If all these tests confirm that the patient may be a good candidate for surgery, they will then be presented to the surgery review board for consideration. The surgery review board has 30 members, including neurosurgeons, neurologists, neuroradiologists, neuropsychologists, nurses, and technicians. To move ahead with surgery, all must be in agreement that a particular patient is a good candidate for the procedure.
How does epilepsy surgery work?
Epilepsy surgery involves many procedures.
Ideally, an MRI scan reveals an abnormality such as hippocampal injury, a vascular abnormality, or a developmental tumor that can be removed, leading to seizure control.
If no MRI abnormality is identified or if the scan shows a developmental malformation, then the patient is offered an operation to place electrodes into the brain in order to identify the seizure onset region. If this study is successful in localizing the focus, surgery may be carried out.
If the seizure onset is in an important functional part of the brain, such as language, motor movement, or sensation, then a stimulating electrode may be placed. It is then connected to an implanted computer chip that stimulates the seizure when it is detected in an attempt to "short circuit" the seizure.
More recently, laser ablation is being offered when the seizure onset area is discrete and might be controlled with a less invasive procedure. In this case, the patient can go home the next day.
While each patient’s surgery may be slightly different, all open surgical procedures for epilepsy follow the same basic plan. This means the resection, or removal, of the portion of the brain that is associated with seizure onset and which will not cause a cognitive or neurological loss.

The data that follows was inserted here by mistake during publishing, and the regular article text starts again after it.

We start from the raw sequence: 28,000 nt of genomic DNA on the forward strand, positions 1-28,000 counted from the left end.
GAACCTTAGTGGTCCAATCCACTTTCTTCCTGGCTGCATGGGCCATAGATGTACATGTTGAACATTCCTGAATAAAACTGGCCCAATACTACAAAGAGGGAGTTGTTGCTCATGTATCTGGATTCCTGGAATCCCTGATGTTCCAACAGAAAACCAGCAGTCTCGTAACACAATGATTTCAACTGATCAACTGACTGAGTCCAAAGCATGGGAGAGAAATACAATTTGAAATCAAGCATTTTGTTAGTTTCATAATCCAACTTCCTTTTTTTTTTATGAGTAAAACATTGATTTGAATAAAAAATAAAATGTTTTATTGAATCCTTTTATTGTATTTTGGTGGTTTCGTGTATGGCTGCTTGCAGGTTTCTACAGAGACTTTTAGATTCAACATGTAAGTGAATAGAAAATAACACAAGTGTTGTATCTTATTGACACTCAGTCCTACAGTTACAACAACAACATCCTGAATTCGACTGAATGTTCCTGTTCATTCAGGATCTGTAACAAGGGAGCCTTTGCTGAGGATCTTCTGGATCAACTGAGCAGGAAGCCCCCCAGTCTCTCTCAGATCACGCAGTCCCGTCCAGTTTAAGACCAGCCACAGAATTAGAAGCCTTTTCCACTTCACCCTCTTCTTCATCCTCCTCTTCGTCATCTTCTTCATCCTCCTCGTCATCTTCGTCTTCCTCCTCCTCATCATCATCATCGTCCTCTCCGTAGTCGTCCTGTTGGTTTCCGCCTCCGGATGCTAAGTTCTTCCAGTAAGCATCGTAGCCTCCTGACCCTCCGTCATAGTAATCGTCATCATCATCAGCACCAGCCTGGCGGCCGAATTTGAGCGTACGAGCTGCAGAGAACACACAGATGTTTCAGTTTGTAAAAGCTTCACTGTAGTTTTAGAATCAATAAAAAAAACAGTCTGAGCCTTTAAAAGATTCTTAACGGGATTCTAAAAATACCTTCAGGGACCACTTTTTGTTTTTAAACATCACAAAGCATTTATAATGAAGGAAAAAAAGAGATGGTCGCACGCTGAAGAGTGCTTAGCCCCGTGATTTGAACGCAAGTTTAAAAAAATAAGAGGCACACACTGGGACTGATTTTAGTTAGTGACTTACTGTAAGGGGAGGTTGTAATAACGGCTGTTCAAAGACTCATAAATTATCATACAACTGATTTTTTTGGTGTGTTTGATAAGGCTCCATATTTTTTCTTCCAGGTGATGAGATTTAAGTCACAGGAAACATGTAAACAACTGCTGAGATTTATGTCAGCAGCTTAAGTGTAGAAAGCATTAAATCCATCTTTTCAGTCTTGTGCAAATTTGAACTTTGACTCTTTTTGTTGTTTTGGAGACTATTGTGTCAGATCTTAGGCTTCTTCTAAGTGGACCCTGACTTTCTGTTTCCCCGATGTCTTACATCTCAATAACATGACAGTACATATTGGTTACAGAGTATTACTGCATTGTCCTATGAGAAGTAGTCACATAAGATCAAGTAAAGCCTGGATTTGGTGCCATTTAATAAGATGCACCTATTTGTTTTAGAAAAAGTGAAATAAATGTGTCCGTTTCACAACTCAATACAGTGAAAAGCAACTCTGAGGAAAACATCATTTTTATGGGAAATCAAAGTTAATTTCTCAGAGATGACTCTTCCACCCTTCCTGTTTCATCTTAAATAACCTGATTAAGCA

What is the recovery process for people who've had epilepsy surgery?
Patients may have different recovery times and experiences, depending on the procedure.
Following surgery on the temporal lobe, for example, patients may experience headache and nausea from the anesthesia; this typically goes away after a few days. Most patients are able to walk within a day of surgery and are usually discharged after five days. Sutures will be removed in seven to 10 days.
After patients return home, they'll continue to be monitored to see whether seizure activity returns. Patients who've had epilepsy surgery cannot drive for 12 months after the surgery.
And, says Dr. Spencer, even those whose seizures aren't totally cured by the surgery usually experience a significant reduction in their frequency and severity.
"Most patients are surprised at how much their lives are changed once the seizures have stopped," Dr. Spencer says. “Their quality-of-life index goes up and use of medication is often decreased."
What makes Yale Medicine's approach to epilepsy surgery unique?
Yale Medicine’s Epilepsy Surgery Program has led the world in developing new treatments. Many surgical techniques now in wide use across the country and internationally were first performed here. Yale Medicine also offers many promising clinical trials for epilepsy medication. The center continues to advance the study of epilepsy as one of the world’s leading research institutions.
Meanwhile, the staff at the center is also committed to collaborating in order to provide each patient with a personally tailored, comprehensive care plan. The goal is always to provide each person with the highest quality of life that the latest science and the most skilled surgeons can deliver.
"Epilepsy surgery can change somebody’s life," says Dr. Spencer. “That’s what drives us to do this.”